Poverty is the lack of basic human needs, such as clean water, nutrition, health care, education, clothing and shelter, because of the inability to afford them.
Relative poverty is the condition of having fewer resources or less income than others within a society ,or compared to worldwide averages. About 1.7 billion people live in absolute poverty; before the industrial revolution, poverty had mostly been the norm
CAUSES OF POVERTY:
Lack of education keeps children from obtaining jobs that would lift them and their families out of poverty. Often, children are kept from school because they are needed at home to support their family with additional income. Health:
Poor health decreases the amount of work impoverished individuals can do, lowering their income and driving them deeper into poverty. The onset of disease, such as HIV/AIDS or malaria, can result in death (which can cut off a major source of income for a family), or high medical costs that many impoverished families cannot afford. Economics:
The poor often have very limited economic choices – they are often prevented from receiving loans and other financial benefits. This makes it hard for them to establish businesses, increase their income, and break out of poverty. Government:
The governments of many developing countries are often dysfunctional, unstable, and corrupt. Lack of government infrastructure (public sanitation, schools, social welfare, etc.) can be crippling for the poor.
I. Types of causes of poverty
Poverty is explained by individual circumstances and/or characterstics of poor people. Some examples:
amount of education,
culture of poverty
Discrimination, together with race, sex, etc.
There are two types of aggregate poverty theory:
There is no agreement on which is the correct explanation of most poverty. 1. Case.
Add up all poverty explained by individual theories, and that is equal to total or aggregate poverty. In other words, according to case theories of poverty, individual and aggregate explanations are really the same. According to these theories, aggregate poverty is just the sum of individual poverty. 2. Generic.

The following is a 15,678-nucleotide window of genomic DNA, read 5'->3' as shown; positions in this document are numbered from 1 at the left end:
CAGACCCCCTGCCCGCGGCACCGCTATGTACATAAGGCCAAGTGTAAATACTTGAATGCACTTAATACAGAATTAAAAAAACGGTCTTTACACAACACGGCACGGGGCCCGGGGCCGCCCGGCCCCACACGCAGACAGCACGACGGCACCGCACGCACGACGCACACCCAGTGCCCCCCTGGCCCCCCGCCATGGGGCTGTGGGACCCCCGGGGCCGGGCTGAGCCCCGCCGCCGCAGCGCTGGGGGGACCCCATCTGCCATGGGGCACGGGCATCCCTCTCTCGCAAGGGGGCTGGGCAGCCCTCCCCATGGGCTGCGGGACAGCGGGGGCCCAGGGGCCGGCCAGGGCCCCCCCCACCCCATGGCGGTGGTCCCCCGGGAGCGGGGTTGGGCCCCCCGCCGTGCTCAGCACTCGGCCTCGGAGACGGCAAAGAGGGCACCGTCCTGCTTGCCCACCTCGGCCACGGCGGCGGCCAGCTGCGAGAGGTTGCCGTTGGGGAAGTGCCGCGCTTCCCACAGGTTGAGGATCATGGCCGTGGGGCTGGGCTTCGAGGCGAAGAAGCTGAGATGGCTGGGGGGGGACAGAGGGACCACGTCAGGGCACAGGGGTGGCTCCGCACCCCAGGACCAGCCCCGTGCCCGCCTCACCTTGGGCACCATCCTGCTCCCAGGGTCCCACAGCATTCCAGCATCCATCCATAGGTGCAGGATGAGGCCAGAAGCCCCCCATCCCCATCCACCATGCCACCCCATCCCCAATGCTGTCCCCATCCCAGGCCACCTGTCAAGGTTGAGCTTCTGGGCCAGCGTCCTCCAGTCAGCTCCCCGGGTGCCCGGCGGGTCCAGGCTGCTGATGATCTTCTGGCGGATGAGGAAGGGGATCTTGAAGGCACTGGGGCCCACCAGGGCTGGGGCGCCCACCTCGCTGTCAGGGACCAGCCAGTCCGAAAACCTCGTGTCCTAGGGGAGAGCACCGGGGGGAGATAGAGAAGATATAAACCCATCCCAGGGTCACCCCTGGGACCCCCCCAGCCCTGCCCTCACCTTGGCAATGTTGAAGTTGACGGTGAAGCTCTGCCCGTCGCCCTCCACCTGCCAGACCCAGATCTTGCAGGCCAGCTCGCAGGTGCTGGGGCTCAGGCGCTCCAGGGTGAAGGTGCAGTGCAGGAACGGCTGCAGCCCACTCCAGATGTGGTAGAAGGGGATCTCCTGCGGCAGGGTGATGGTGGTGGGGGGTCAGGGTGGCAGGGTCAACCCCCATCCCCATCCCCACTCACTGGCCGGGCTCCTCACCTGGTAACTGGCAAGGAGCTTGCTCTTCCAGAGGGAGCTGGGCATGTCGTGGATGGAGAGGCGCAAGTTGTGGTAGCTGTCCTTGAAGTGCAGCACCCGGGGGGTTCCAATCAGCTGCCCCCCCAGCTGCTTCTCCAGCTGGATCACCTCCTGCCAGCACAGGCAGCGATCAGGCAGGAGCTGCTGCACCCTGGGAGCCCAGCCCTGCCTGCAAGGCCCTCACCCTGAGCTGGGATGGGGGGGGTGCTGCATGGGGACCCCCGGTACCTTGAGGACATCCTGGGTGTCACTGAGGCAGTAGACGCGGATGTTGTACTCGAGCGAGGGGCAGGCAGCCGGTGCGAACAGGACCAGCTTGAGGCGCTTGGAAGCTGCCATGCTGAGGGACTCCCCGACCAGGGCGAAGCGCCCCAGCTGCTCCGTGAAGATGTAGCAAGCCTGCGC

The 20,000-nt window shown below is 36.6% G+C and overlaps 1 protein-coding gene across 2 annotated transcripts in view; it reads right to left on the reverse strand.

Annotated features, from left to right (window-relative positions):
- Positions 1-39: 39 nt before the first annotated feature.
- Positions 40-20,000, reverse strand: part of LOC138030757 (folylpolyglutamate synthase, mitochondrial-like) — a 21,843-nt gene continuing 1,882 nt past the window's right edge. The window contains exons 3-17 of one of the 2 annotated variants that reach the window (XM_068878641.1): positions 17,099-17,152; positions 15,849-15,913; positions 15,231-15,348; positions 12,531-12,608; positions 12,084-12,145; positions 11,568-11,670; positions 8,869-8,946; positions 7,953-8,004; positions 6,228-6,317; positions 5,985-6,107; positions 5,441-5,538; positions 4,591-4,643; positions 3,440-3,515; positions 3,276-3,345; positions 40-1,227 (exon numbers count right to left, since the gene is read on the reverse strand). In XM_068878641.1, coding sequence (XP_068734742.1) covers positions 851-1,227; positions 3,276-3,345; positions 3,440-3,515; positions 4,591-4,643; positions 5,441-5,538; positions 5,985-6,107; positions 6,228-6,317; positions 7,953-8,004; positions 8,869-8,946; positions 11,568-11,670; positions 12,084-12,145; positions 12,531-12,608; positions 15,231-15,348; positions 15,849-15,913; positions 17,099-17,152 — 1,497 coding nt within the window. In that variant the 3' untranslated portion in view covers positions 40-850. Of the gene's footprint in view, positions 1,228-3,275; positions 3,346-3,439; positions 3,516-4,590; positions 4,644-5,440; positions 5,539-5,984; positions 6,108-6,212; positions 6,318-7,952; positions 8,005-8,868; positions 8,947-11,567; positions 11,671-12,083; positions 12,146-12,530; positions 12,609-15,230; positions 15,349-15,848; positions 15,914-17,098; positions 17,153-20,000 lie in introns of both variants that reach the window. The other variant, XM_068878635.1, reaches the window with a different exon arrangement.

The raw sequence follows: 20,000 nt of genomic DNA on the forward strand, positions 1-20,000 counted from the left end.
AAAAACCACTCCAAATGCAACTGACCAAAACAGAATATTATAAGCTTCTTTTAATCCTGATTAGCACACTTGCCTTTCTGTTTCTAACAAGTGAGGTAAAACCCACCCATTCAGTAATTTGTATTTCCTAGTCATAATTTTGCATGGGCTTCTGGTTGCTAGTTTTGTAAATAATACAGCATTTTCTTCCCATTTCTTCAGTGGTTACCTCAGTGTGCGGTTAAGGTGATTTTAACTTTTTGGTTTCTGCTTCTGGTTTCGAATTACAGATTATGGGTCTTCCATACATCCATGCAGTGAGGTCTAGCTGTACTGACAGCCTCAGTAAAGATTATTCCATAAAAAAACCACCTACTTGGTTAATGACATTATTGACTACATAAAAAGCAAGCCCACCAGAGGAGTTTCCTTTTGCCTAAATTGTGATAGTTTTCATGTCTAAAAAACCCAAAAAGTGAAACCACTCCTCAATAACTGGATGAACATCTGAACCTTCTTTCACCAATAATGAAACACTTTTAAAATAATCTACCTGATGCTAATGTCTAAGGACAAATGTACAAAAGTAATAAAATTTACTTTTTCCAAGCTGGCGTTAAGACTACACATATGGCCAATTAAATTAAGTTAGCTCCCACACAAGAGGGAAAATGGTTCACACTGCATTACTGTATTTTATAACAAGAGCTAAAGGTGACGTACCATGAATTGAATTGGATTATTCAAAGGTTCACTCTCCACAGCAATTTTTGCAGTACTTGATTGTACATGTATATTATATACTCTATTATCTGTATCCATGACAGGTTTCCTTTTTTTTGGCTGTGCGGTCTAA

Poverty is explained by general, economy-wide problems, such as inadequate non-poverty employment opportunities
inadequate overall demand (macro problems, macro policy)
low national income (Less Developed Country)
If generic theories are correct, poverty is caused by one set of forces (general, economy-wide problems) but distributed according to individual theories.
II. Case vs. Generic Theories of Poverty
A. What difference does it make whether poverty is caused by case or generic causes? Answer: It makes a lot of difference.
Example 1: Suppose somehow we significantly reduce racial discrimination. Will total poverty fall? Case answer: Yes.
Generic answer: No. Poverty will only be redistributed.
1. If case theories are correct: Address the individual cause of poverty. For example, if poverty is caused by inadequate skills or education, then the solution is skill training or compensatory education. If poverty is through direct test. 2. There's some indirect evidence pointing to generic theories: For example, there is the failure of poverty to fall during periods of large training programs, and the failure of poverty to fall with rise in general educational level of population. Further indirect evidence later on in the course. 3. Most people assume case theories are correct. Why?
Micro experience (fallacy of composition -- assuming that what's true of the part must be true of the whole). Poverty scholars study the poor instead of the economy.
Antipoverty policy would be too hard (expensive) if generic theories were true. Blaming the victim.
A desire to help the poor. (P.S....
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